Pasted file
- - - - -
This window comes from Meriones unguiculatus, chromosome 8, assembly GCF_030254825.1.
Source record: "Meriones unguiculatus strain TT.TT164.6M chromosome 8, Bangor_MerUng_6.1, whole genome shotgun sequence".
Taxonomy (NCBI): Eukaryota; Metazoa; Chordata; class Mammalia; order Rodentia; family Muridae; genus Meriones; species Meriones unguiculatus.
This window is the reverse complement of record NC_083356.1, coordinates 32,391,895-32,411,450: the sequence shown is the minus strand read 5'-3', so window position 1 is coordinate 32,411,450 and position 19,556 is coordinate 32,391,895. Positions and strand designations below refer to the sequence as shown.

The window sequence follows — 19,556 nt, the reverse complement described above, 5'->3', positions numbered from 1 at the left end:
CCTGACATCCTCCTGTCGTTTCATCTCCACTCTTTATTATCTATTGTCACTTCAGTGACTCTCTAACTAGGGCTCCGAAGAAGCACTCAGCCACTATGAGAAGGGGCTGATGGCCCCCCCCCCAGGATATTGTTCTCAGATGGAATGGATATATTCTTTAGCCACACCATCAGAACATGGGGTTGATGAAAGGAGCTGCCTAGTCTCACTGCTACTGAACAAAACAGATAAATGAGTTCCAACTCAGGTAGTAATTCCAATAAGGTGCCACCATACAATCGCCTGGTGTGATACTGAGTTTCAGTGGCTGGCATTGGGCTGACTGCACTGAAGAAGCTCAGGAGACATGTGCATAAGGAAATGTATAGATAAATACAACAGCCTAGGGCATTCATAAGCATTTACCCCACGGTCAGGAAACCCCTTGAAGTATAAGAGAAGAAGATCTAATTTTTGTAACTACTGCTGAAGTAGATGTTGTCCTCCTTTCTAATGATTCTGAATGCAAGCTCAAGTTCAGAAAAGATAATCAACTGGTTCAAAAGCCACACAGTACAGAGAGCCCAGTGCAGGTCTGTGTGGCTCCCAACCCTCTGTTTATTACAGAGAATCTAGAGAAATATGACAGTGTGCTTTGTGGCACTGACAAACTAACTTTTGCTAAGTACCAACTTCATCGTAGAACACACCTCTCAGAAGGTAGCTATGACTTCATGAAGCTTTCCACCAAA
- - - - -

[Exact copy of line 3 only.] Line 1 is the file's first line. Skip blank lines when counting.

Taxonomy (NCBI): Eukaryota; Metazoa; Chordata; class Mammalia; order Rodentia; family Muridae; genus Meriones; species Meriones unguiculatus.